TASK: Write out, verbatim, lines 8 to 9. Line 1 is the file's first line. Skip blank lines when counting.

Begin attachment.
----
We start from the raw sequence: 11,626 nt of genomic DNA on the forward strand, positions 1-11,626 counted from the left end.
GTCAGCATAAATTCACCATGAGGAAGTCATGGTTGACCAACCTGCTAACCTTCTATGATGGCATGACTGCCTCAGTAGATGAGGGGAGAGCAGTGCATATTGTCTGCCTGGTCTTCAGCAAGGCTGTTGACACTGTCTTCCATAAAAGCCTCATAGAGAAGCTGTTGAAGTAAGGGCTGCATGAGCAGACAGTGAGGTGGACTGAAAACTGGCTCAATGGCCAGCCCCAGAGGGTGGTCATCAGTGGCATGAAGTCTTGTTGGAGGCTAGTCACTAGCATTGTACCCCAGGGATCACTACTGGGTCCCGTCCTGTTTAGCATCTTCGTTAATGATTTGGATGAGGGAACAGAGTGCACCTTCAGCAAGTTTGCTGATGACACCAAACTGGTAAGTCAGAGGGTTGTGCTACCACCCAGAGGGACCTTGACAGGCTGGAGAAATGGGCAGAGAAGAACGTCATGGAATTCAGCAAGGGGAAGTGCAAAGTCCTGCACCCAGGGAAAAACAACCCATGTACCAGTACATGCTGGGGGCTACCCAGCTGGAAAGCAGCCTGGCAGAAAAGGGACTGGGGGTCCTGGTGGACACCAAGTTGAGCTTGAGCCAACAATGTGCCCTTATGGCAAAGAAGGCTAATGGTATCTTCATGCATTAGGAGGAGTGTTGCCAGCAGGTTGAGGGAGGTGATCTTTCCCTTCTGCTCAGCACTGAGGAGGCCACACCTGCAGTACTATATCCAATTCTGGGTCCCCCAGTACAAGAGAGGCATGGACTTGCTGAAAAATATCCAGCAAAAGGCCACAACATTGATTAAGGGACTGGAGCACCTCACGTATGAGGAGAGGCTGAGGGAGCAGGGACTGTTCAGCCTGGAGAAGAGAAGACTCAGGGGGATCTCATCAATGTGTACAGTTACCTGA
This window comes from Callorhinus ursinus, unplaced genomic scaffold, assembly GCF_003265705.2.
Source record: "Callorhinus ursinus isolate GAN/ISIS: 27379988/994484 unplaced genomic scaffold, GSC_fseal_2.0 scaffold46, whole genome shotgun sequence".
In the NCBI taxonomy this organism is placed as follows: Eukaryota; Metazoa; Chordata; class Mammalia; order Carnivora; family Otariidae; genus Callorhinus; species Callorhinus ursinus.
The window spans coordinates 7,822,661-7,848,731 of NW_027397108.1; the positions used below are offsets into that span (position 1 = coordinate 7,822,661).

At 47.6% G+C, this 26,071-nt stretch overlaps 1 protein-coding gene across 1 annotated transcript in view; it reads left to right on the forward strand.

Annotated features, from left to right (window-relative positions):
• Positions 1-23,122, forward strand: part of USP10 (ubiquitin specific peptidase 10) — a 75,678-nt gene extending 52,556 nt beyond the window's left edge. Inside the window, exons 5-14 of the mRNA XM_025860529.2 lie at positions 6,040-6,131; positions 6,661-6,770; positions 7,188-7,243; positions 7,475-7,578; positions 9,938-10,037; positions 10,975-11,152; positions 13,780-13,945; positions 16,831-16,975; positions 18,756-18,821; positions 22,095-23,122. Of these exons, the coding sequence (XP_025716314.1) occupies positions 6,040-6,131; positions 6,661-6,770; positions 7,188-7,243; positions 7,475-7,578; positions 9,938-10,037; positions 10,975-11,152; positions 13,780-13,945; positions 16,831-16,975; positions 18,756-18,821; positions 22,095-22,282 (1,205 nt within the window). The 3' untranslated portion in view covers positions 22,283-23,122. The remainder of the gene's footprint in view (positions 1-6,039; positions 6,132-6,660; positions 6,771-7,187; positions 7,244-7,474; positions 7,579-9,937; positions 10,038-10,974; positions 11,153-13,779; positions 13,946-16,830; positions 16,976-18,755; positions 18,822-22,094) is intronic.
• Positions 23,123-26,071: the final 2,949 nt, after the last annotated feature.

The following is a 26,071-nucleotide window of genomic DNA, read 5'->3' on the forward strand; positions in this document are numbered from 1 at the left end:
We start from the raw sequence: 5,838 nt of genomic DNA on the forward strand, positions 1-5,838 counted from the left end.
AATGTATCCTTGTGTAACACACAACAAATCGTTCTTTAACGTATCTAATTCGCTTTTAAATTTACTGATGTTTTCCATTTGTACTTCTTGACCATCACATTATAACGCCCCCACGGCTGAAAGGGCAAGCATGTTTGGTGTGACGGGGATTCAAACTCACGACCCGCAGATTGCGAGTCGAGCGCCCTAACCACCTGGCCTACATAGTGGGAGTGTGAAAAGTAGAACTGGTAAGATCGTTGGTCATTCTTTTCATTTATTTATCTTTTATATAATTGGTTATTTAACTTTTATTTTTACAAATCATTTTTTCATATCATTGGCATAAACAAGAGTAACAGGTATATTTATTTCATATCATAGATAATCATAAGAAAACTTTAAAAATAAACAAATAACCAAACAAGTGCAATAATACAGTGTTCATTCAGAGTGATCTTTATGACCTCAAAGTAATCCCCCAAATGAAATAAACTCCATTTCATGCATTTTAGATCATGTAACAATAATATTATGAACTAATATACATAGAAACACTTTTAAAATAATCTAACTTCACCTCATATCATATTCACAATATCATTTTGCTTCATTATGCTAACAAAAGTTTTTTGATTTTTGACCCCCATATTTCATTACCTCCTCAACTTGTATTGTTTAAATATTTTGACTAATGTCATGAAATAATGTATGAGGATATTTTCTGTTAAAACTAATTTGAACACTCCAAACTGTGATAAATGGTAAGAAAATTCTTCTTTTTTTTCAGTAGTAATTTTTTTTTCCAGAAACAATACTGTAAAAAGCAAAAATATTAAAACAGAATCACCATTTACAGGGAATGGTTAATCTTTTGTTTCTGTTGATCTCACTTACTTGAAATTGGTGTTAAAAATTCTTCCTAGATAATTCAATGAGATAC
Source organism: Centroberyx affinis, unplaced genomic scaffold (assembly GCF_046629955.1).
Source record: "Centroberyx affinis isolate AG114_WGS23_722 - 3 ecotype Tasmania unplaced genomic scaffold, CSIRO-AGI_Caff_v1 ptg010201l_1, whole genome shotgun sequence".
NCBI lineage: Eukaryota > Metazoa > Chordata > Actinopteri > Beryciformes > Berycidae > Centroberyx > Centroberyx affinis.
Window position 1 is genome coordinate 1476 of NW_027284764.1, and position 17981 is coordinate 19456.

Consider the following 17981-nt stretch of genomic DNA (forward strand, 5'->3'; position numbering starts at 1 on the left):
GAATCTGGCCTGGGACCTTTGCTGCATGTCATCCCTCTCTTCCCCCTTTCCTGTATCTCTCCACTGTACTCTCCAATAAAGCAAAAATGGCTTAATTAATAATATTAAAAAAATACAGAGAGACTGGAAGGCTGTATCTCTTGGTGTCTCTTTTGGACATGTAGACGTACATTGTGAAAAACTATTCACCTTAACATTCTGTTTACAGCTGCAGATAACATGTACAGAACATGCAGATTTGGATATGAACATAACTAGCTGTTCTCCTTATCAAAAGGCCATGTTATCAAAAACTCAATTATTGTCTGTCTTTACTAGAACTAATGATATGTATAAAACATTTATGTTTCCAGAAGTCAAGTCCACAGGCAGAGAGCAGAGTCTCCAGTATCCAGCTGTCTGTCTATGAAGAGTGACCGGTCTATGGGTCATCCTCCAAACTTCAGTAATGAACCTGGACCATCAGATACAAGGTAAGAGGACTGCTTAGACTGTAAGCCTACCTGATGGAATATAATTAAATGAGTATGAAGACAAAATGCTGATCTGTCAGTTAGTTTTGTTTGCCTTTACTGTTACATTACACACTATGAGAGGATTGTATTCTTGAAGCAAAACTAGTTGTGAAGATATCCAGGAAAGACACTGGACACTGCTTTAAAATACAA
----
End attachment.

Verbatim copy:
Annotated features, from left to right (window-relative positions):
• Positions 1-23,122, forward strand: part of USP10 (ubiquitin specific peptidase 10) — a 75,678-nt gene extending 52,556 nt beyond the window's left edge. Inside the window, exons 5-14 of the mRNA XM_025860529.2 lie at positions 6,040-6,131; positions 6,661-6,770; positions 7,188-7,243; positions 7,475-7,578; positions 9,938-10,037; positions 10,975-11,152; positions 13,780-13,945; positions 16,831-16,975; positions 18,756-18,821; positions 22,095-23,122. Of these exons, the coding sequence (XP_025716314.1) occupies positions 6,040-6,131; positions 6,661-6,770; positions 7,188-7,243; positions 7,475-7,578; positions 9,938-10,037; positions 10,975-11,152; positions 13,780-13,945; positions 16,831-16,975; positions 18,756-18,821; positions 22,095-22,282 (1,205 nt within the window). The 3' untranslated portion in view covers positions 22,283-23,122. The remainder of the gene's footprint in view (positions 1-6,039; positions 6,132-6,660; positions 6,771-7,187; positions 7,244-7,474; positions 7,579-9,937; positions 10,038-10,974; positions 11,153-13,779; positions 13,946-16,830; positions 16,976-18,755; positions 18,822-22,094) is intronic.